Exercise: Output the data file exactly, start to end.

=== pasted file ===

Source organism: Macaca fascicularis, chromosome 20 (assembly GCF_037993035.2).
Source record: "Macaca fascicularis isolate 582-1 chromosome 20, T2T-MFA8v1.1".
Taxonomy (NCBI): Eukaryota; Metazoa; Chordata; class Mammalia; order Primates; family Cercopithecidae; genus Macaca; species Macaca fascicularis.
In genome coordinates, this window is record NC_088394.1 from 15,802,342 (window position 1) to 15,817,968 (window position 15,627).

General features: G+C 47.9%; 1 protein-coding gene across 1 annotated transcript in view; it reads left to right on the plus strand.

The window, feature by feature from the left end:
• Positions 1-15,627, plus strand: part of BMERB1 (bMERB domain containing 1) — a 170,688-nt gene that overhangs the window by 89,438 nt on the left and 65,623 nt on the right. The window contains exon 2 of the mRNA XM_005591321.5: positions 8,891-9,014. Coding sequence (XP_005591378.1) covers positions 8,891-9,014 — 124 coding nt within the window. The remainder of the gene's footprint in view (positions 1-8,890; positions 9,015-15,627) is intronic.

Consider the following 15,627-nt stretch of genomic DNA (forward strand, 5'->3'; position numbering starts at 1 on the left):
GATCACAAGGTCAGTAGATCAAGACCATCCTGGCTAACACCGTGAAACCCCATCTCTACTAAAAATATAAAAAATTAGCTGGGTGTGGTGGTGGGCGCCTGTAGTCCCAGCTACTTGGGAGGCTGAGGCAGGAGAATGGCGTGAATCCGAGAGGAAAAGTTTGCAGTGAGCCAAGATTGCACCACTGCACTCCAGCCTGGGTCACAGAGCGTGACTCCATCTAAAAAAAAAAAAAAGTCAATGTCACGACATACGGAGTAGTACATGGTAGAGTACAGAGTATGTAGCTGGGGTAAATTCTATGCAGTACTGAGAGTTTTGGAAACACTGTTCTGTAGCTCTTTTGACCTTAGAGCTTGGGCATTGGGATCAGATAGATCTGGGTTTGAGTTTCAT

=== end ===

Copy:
Source organism: Macaca fascicularis, chromosome 20 (assembly GCF_037993035.2).
Source record: "Macaca fascicularis isolate 582-1 chromosome 20, T2T-MFA8v1.1".
Taxonomy (NCBI): Eukaryota; Metazoa; Chordata; class Mammalia; order Primates; family Cercopithecidae; genus Macaca; species Macaca fascicularis.
In genome coordinates, this window is record NC_088394.1 from 15,802,342 (window position 1) to 15,817,968 (window position 15,627).

General features: G+C 47.9%; 1 protein-coding gene across 1 annotated transcript in view; it reads left to right on the plus strand.

The window, feature by feature from the left end:
• Positions 1-15,627, plus strand: part of BMERB1 (bMERB domain containing 1) — a 170,688-nt gene that overhangs the window by 89,438 nt on the left and 65,623 nt on the right. The window contains exon 2 of the mRNA XM_005591321.5: positions 8,891-9,014. Coding sequence (XP_005591378.1) covers positions 8,891-9,014 — 124 coding nt within the window. The remainder of the gene's footprint in view (positions 1-8,890; positions 9,015-15,627) is intronic.

Consider the following 15,627-nt stretch of genomic DNA (forward strand, 5'->3'; position numbering starts at 1 on the left):
GATCACAAGGTCAGTAGATCAAGACCATCCTGGCTAACACCGTGAAACCCCATCTCTACTAAAAATATAAAAAATTAGCTGGGTGTGGTGGTGGGCGCCTGTAGTCCCAGCTACTTGGGAGGCTGAGGCAGGAGAATGGCGTGAATCCGAGAGGAAAAGTTTGCAGTGAGCCAAGATTGCACCACTGCACTCCAGCCTGGGTCACAGAGCGTGACTCCATCTAAAAAAAAAAAAAAGTCAATGTCACGACATACGGAGTAGTACATGGTAGAGTACAGAGTATGTAGCTGGGGTAAATTCTATGCAGTACTGAGAGTTTTGGAAACACTGTTCTGTAGCTCTTTTGACCTTAGAGCTTGGGCATTGGGATCAGATAGATCTGGGTTTGAGTTTCAT